It would be a damn shame if Blacephalon didn’t have a signature move to represent its favourite trick of blowing up its own head, and here Game Freak does not let us down. Blacephalon’s strongest move is Mind Blown: a Fire-type attack that sacrifices half of Blacephalon’s maximum HP (representing its head exploding and needing to be regrown) in order to deal truly catastrophic special damage. The attack even has a unique animation where we see Blacephalon take off its head and throw it into the air, which is a nice touch. Although Blacephalon won’t actually be knocked out by using Mind Blown if it has enough HP left, it is treated as a suicide move like Selfdestruct and Explosion, and will fail completely in the presence of a Pokémon with the Damp ability. Most Pokémon with Damp, like Golduck and Quagsire, are Water-types with at least decent special defence, and Blacephalon probably wouldn’t want to spend half of its health on mind-blowing them, so in singles this isn’t a huge deal. You should be aware of it, though, if you plan to use Blacephalon in doubles, where Explosion is more common and Damp occasionally shows up as a counter to it. Mind Blown is a little bit of an “awesome but impractical” move; it’s one of the strongest special Fire attacks in the game (Mega Charizard-Y can top it with a Drought-boosted Overheat or Blast Burn, but that’s about it), but the health loss is crippling. It’s basically impossible for Blacephalon to use the move more than once and survive, and frankly it’s such a fragile Pokémon that even once is pushing it. But, y’know, sometimes you just need something dead and don’t care if you have to blow up your own head to do it (bonus points for using Choice Specs for maximum overkill).
Blacephalon has a typically Ultra-Beast-like statline with absurd special attack and paper-thin defence (its physical attack stat is also excellent, but for basically no reason, since the only half decent physical attack it can learn is – perhaps unsurprisingly – Explosion). It can use the Beast Boost ability to perform the same kind of snowball sweeps as many of the others like Kartana and Nihilego, becoming progressively more deadly with each opponent it dispatches. Compared to the other Ultra beasts, though, Blacephalon’s offensive movepool is fairly stunted: it has Shadow Ball, standard Fire attacks like Flamethrower and Fire Blast, Mind Blown, Psychic or Psyshock, Dark Pulse, and… um… Uproar, I guess? Neither Dark nor Psychic attacks add much to its basic combination; Dark Pulse in particular is almost completely redundant, although Psyshock provides a different kind of diversity, since it acts as a special attack that does physical damage. Hidden Power is a pain in the ass to get right for Ultra Beasts since you can’t breed them, but if you can snag a Blacephalon with a Grass- or Ground-type Hidden Power, that’ll cover some of its major blind spots (Fighting would be better, since it combines perfectly with Ghost, but as rotten luck would have it, a Fighting-type Hidden Power requires even-numbered IVs in at least four stats, so it’s actually impossible to get on a Pokémon that automatically has at least three perfect 31s, as all Ultra Beasts do). With all that power, though, who even needs type coverage?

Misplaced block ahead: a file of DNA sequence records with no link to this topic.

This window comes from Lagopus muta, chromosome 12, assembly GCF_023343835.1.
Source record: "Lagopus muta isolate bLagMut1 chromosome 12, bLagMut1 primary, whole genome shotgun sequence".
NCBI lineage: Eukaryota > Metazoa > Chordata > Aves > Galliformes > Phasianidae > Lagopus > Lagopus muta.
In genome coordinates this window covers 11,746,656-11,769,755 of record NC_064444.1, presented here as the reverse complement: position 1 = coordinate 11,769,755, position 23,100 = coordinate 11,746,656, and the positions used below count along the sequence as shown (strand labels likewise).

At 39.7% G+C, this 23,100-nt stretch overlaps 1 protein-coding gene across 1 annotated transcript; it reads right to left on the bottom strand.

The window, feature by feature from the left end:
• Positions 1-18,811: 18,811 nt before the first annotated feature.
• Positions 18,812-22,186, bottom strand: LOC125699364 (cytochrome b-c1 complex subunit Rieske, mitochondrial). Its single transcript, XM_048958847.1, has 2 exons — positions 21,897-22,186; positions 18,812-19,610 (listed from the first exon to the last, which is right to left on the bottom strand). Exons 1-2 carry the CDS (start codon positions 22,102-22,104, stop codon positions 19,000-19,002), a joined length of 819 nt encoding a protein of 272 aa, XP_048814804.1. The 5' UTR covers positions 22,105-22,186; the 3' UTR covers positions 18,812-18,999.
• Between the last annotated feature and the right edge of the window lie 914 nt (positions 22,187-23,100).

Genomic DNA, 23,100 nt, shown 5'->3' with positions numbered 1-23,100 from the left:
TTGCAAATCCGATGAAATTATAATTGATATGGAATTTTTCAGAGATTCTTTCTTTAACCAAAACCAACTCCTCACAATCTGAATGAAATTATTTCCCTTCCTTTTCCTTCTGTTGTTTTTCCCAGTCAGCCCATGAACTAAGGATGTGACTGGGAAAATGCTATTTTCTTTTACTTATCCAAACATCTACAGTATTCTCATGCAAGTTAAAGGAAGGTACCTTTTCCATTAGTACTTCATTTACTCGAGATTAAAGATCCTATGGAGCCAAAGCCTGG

On top of it all, Blacephalon learns Calm Mind, so it can build a moveset that starts to gain power even before scoring the first knock-out, then grows further and further thanks to Beast Boost. It remains extremely physically frail, and will need to pick its moments carefully to get the boost off without just dying; it’s also not that fast (it’s definitely speedy, but a lot of Pokémon are faster, including fellow Ultra Beasts Kartana, Naganadel and Pheromosa) and is vulnerable to being murdered even once it gets going. Flame Charge is a bit of a silly move, but might be amusing as a way to give Blacephalon that extra speed edge. Trick is fun, since Blacephalon is a natural Choice Specs or Choice Scarf Pokémon and doesn’t really have much cause for taking more than three attacks on a Choice set (it’s also just very on-brand, because of the clown thing). The point of Trick in this kind of context is to swap items with a support Pokémon – someone who would be crippled by becoming locked into a single move. Use the extra power or speed while you have it, then hand it off to a Pokémon that can’t use it, doesn’t want it, and can’t afford the cost. Blacephalon can also learn Taunt, if you want to get similar utility on a non-Choice-based moveset. Finally, it doesn’t have any conventional healing, but the Ultra Smoon move tutors can give it Pain Split, which strikes me as at least an interesting idea (though perhaps not exactly a good one) alongside Mind Blown.
I mean, this is some weird $#!t that absolutely no-one asked for, and if I had any idea which of the infinite worlds of Ultra Space it came from I would absolutely be leading the charge to put it back there, but I have to admit there is kind of an underlying logic to it. If you don’t like Blacephalon, I don’t blame you – it’s bizarre and kind of creepy – but there is also an argument to be made that that was kind of the point. That’s more or less the story of all the Ultra Beasts: an experiment in doing Pokémon differently. Having now reviewed all of them, finally, I feel qualified to confidently assess the results of that experiment as: hmmmnnnneeeeerrrg?